Space Jam

The band’s unusual name – Flat Sun Society – was conjured from a Big Sur sunset, where the sun swelled in warm hues to welcome the darkness.

There’s a warm glow. Light sparkles, droops and changes as it reflects off dew caught in a breeze. The images are of dawn on a grassy hilltop, but they exist only in music. “First Light” from the psychedelic rock jam band Flat Sun Society is a transcendent layering of guitar and percussion that finds the space between sound and vision. “Fire on the Mountain” allows you to float in a dream.

“That’s what a psychedelic journey is,” says Jake Padorr. “We’re going into the unknown and then bringing it back.”

Padorr plays guitar and provides vocals, although he tends to define his singing as a vocal effect, an intuitive response to the improvised jams from the band that can extend a five-minute single into a 50-minute journey. Sometimes the vocals exist on their own level, seemingly held aloft by other instruments. In other songs, his singing melts into a soundscape.

Flat Sun Society was born from improvisation. The group of musicians from Big Sur and Santa Cruz gathered during the pandemic shutdown to jam in the woods or at the Henry Miller Library, picking up a following. They have since recorded an EP and just finished mixing their first full album.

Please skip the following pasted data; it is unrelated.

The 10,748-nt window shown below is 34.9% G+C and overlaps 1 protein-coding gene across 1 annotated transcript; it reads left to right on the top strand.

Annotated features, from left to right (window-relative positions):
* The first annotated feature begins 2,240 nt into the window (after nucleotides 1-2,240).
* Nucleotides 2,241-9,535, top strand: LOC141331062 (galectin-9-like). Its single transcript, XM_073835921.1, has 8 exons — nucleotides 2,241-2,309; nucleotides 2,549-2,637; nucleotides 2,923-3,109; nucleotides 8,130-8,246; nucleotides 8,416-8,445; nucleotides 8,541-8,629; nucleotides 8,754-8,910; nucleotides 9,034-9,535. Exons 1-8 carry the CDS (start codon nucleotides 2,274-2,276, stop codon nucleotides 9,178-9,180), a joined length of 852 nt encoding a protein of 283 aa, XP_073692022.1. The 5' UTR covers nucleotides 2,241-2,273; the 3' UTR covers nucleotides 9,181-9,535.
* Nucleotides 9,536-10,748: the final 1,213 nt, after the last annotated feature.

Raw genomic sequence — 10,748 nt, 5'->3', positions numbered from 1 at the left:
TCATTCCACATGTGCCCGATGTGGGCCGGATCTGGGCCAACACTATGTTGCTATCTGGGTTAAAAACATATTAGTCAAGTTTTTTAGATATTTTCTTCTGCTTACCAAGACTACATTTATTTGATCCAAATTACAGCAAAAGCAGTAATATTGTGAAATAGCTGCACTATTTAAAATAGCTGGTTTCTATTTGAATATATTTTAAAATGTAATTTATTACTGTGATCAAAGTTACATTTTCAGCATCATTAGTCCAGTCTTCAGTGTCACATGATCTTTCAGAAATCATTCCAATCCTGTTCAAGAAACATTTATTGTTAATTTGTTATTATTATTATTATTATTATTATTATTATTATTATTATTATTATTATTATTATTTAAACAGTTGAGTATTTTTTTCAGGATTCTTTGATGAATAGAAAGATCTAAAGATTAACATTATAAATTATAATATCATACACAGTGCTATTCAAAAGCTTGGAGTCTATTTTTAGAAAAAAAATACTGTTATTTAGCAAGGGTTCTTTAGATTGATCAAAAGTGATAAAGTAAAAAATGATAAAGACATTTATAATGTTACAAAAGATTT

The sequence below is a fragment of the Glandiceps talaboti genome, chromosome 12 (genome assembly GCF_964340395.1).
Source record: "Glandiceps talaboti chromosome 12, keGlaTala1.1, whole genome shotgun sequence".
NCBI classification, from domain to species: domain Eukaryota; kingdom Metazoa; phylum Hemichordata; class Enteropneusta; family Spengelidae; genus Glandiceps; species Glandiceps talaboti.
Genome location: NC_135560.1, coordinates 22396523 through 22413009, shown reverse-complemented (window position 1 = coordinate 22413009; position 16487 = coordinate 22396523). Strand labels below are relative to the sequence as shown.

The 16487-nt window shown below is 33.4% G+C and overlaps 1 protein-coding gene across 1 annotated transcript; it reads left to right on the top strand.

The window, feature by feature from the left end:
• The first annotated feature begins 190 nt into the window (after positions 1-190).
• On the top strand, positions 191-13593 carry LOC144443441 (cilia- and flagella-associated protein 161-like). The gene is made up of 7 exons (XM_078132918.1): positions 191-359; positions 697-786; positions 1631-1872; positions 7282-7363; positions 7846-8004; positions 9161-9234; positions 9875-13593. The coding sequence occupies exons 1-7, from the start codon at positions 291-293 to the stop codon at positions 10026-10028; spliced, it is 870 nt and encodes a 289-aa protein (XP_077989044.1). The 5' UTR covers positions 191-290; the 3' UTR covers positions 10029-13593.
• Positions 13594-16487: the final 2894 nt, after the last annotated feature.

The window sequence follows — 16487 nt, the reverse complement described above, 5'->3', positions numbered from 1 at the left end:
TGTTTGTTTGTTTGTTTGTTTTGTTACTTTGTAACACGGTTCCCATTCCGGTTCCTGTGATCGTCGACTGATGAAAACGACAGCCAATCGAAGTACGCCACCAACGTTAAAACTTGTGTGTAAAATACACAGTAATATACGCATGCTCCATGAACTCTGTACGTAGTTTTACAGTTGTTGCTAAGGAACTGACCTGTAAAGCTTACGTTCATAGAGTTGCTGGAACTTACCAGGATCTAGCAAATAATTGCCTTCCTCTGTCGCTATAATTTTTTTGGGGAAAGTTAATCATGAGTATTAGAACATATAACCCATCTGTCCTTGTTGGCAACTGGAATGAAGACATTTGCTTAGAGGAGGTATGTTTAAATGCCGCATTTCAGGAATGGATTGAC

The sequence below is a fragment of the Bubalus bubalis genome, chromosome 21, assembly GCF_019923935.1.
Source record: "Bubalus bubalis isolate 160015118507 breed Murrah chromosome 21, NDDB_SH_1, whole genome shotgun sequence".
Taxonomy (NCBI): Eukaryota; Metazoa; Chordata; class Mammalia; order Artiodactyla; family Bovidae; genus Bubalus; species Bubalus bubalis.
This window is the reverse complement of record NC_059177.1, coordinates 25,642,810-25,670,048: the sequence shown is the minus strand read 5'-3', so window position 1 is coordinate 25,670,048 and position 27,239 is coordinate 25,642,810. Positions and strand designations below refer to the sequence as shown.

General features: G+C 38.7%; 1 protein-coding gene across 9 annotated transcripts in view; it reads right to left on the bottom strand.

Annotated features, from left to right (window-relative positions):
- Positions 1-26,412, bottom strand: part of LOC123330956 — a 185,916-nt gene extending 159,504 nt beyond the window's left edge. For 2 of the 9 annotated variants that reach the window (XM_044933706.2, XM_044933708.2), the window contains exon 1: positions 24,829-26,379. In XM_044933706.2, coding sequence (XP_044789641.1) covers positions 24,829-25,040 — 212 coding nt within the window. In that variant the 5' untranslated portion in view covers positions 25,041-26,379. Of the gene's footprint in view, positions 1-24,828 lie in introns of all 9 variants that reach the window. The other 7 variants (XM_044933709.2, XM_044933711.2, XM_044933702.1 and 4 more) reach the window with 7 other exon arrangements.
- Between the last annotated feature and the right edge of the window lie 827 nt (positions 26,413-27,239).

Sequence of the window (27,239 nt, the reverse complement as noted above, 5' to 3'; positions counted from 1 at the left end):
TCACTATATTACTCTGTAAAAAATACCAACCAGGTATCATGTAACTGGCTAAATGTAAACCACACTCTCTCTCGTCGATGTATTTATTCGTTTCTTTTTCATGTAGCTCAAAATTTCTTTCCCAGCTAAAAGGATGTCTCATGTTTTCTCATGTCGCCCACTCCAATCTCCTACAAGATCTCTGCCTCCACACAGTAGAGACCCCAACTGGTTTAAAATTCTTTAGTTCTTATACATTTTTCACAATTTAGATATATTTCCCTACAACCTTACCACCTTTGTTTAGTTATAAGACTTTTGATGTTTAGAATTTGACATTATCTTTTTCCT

Given time to play and Covid-weary listeners with – as Padorr puts it – no expectations of the group, Flat Sun Society was able to structure songs in a way that would allow them to take off on flights of jam band fancy while remaining tethered to a song.

The result can be hypnotic. It’s mind-altering music. “We are in the moment,” Padorr explains. “You feel the nowness.”

Hugh Allan joins Padorr on guitar, with bass player Emilio Rios setting the foundation. But it’s really a percussion-heavy band, with two drummers – Jack Reed and Jacob Gilmore – along with Tubbyz wielding hand percussion instruments.

With such a lineup, one might easily anticipate a more thunderous tone. However, when drums set the pace – in songs like “Open Peace” – they can become uplifting. Where psychedelic rock bands in the genre’s ’60s heyday could fall into weird disarray, Flat Sun Society members weave a polyrhythmic, evocative sound, even as they extend a jam. It will be interesting to hear where they are headed.

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